Dr. Patricia Farrell on Medika Life

PFAS Is a Culprit Affecting Health, and It’s in Packaging — But No More in the USA

The FDA has issued new guidelines for removing PFAS from food packaging after it has proven dangerous for our health.

A nondescript food container for your take-out lunch that day sits on your desk. With each bit of food you remove from the container, place into your mouth, chew, and swallow, you are doing yourself a deadly disservice. But who ever thought that? Hasn’t the FDA protected us from dangerous food-related products? No, they hadn’t.

This has gone on for years but isn’t confined to food containers like the one on your desk, but also to the wrapping that may be used where you pick up your sandwiches or the packaging used in the supermarket for all the items you purchased there or even for shipping food products.

Every time you eat one of the products that has been wrapped, shipped, or slipped into a container with a specific chemical in it, you are, in effect, damaging your health, or endangering yourself or your children, if they also use those containers or wrappers.

What do you think should have been done decades ago when it was known that this was not a safe material to have near food? And what’s the stuff that’s so dangerous? It’s PFAS, the forever chemicals, and they are endocrine disrupters.

The information we have shows that people who are most likely to be subjected to endocrine disruptors (EDs) are more likely to have cancer, reproductive problems (like infertility, endometriosis, and miscarriages), metabolic problems (like diabetes), and/or immune system problemsChildren who are exposed to endocrine disruptors also show behavioral and psychological problems. The disturbing results in children, in utero, and after birth, are particularly disturbing.

In the US, The Endocrine Society has indicated that hormonal disrupters put unborn children at the highest risk. Animal studies show that even small amounts during pregnancy can lead to obesity later on. Some disrupters directly affect cells in the pancreas and fat and liver cells. This can all cause insulin resistance and type 2 diabetes.

The EU has made rules about these chemicals with Regulation 2017/2100 and Regulation 2018/605. But these scientific factors are not a way to find EDs and do not fully protect people’s health.

For food contact purposes, the FDA said that makers can no longer sell grease-proofing substances containing PFAS. When these chemicals are used on food packaging paper and paperboard are taken off the market voluntarily, they will no longer be a major source of dietary exposure to PFAS from approved food contact uses. Where do we find PFAS used?

Paper and paperboard packaging is treated with grease-proofing chemicals to stop grease and oil from leaking and to make the packaging resistant to water. Materials with PFAS were used to make fast food wrappersmicrowave popcorn bagstake-out paperboard cases, pet food bags, and other similar kinds of packaging.

The FDA had given manufacturers three years to exhaust their supply of products containing this material. During the three-year moratorium, however, consumers continued to be exposed to these substances, and we do not know the long-lasting results of such exposure in terms of human health. Some manufacturers have already removed themselves from markets requiring them not to use this material in their products. We do not have information regarding which manufacturers have left the markets where they would have used PFAS. But this is only one small part of the equation; what about shipping food products or ingredients?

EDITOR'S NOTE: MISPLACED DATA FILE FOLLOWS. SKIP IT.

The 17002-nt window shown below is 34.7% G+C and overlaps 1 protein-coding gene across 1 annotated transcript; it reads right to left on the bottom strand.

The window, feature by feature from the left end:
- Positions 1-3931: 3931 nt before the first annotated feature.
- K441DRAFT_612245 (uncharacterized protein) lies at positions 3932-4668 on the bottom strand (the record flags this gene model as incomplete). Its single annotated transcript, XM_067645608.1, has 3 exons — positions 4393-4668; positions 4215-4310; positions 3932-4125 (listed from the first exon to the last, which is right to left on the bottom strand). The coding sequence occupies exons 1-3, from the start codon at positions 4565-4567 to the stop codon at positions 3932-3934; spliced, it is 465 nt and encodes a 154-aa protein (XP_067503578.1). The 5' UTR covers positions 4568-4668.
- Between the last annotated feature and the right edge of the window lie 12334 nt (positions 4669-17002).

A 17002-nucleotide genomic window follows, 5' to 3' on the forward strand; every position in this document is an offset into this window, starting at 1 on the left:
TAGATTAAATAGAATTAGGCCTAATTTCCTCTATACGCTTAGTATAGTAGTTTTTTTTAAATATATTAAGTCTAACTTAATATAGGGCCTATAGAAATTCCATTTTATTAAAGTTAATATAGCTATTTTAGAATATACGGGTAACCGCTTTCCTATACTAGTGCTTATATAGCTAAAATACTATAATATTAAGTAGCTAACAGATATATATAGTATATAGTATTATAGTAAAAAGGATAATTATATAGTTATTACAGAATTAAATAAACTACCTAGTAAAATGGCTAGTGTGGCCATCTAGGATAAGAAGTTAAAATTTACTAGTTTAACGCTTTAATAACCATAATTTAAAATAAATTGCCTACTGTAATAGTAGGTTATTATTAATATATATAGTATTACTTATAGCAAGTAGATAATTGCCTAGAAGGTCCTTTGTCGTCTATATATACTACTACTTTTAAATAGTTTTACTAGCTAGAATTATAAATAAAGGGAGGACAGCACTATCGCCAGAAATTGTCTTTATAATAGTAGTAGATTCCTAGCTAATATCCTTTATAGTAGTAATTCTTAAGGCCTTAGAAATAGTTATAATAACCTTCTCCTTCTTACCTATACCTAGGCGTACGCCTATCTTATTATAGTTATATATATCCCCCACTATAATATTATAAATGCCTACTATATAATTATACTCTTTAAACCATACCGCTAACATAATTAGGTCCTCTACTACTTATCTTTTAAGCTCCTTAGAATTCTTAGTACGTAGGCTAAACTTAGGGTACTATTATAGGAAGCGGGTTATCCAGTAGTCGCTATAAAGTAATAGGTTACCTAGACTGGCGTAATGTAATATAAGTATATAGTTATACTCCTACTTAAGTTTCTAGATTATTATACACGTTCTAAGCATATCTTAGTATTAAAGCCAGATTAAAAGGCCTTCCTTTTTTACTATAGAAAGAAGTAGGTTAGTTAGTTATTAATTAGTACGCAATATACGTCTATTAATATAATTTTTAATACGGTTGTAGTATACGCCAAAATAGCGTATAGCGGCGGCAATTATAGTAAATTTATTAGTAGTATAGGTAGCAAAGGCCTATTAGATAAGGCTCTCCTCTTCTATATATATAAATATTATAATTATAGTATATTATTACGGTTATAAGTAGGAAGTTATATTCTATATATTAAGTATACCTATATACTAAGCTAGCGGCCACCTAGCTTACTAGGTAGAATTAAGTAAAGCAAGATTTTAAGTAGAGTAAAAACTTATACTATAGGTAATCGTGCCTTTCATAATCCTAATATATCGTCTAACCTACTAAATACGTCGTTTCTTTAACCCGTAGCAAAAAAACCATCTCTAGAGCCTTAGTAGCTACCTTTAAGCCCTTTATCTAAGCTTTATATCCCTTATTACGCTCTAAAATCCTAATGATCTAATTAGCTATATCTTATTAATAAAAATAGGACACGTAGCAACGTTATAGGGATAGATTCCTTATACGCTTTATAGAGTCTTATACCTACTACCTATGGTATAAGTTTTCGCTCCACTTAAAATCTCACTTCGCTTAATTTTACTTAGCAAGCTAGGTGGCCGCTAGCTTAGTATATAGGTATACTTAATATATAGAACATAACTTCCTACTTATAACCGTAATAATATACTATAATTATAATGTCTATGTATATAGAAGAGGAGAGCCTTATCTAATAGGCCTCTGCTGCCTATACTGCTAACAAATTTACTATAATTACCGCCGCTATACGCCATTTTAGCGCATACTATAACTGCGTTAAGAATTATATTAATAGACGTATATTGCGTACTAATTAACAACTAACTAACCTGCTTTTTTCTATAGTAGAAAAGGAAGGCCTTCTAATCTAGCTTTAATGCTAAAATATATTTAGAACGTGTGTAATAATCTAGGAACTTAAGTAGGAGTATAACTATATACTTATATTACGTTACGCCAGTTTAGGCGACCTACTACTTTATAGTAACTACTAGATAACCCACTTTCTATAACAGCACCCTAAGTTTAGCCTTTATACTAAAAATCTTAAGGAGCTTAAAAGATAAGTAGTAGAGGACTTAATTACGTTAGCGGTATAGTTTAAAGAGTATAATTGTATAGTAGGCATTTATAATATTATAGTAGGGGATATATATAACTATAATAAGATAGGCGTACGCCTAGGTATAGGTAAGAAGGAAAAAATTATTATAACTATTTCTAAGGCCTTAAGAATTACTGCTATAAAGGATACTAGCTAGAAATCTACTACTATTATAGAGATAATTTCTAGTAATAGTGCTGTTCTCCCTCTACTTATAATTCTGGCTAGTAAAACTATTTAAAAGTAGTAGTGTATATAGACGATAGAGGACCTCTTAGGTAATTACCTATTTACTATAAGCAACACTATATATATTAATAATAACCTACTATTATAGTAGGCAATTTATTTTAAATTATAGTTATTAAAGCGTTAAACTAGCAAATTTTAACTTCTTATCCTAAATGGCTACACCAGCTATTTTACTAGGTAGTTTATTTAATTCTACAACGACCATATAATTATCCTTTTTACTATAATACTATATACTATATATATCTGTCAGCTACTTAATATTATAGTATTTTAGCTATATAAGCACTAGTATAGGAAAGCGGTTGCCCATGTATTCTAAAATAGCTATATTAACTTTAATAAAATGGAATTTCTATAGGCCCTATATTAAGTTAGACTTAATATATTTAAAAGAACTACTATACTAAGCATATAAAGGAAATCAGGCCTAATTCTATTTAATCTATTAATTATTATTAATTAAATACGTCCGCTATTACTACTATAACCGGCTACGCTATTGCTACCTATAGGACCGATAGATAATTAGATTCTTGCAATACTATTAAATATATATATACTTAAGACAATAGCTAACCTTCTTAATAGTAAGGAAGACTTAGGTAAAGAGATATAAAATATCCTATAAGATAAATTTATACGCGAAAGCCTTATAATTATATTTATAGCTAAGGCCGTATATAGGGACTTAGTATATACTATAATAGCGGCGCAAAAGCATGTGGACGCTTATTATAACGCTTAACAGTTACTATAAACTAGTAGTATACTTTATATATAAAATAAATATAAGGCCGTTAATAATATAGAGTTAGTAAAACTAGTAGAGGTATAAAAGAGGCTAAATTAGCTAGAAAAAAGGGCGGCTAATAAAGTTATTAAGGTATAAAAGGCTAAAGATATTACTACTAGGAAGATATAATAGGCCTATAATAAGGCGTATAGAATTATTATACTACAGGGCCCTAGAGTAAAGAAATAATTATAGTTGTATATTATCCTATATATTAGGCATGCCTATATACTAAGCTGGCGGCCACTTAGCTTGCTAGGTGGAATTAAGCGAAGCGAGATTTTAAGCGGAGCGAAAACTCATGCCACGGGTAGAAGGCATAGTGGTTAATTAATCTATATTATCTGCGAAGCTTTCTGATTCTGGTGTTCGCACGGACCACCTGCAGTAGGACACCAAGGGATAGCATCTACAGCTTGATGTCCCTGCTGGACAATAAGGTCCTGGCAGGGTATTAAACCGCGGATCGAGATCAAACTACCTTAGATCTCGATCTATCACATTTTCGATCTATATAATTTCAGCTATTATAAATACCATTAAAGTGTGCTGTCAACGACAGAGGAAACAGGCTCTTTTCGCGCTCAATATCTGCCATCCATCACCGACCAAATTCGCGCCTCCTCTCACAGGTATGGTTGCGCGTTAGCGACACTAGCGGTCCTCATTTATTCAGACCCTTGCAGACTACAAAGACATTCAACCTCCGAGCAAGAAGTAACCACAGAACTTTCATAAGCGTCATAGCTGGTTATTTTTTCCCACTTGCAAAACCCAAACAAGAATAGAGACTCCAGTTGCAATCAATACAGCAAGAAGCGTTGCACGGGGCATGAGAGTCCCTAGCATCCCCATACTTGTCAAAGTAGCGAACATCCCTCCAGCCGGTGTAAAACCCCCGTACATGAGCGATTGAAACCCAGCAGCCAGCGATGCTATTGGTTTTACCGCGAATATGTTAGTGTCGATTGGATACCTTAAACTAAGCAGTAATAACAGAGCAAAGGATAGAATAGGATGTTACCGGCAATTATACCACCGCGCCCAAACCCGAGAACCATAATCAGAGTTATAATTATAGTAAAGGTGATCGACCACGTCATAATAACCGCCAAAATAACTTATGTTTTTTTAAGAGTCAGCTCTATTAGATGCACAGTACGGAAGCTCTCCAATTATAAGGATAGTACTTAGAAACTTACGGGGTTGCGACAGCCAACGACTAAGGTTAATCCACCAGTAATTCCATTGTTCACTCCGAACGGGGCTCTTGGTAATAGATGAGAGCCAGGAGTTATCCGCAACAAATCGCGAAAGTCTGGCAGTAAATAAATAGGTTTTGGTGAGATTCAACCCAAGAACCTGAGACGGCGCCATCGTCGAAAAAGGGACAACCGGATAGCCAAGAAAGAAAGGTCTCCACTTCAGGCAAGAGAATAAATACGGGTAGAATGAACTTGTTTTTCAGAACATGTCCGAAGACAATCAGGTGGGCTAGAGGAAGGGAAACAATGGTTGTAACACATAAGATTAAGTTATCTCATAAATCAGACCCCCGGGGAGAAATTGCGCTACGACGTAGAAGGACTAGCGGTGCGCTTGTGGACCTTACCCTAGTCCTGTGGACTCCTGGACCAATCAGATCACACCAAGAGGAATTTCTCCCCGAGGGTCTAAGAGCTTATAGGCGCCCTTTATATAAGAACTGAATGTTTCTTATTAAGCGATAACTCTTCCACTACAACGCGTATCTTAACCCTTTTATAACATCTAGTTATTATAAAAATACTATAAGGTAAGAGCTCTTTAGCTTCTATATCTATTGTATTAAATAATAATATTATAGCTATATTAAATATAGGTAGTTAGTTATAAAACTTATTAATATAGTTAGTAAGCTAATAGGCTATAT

The issue now becomes one of finding safe wrapping and packaging materials that are not problematic should they come in contact with food either for us or animals, even in animal feed. How do we know which ones are safe and which ones still contain PFAS? We don’t, which leaves us with a quandary regarding how much exposure we will accept if we do not know where the exposure may be.

A question lingers in my mind regarding PFAS and food. While the FDA has indicated manufacturers can no longer make products containing this material for food packaging, what about all of the facilities that still have these kinds of packaging materials on hand? No one told them they had to discard all of these materials and purchase new ones without the dangerous PFAS in them. Who knows how much stock they had on hand?

Can we believe that all of the packaging materials in all of the shops or all of the food preparation companies are now free of PFAS? I know these are disturbing questions, but we must consider that the food is still unsafe because it may still be placed in packaging or wrappings containing the now-forbidden material. This can happen at the packaging level, whether at the manufacturer or retail level.

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Pat Farrell PhD
Pat Farrell PhDhttps://medium.com/@drpatfarrell
I'm a licensed psychologist in NJ/FL and have been in the field for over 30 years serving in most areas of mental health, psychiatry research, consulting, teaching (post-grad), private practice, consultant to WebMD and writing self-help books. Currently, I am concentrating on writing articles and books.


Medika Editor: Mental Health

I'm a licensed psychologist in NJ/FL and have been in the field for over 30 years serving in most areas of mental health, psychiatry research, consulting, teaching (post-grad), private practice, consultant to WebMD and writing self-help books. Currently, I am concentrating on writing articles and books.

Patricia also acts in an editorial capacity for Medika's mental health articles, providing invaluable input on a wide range of mental health issues.

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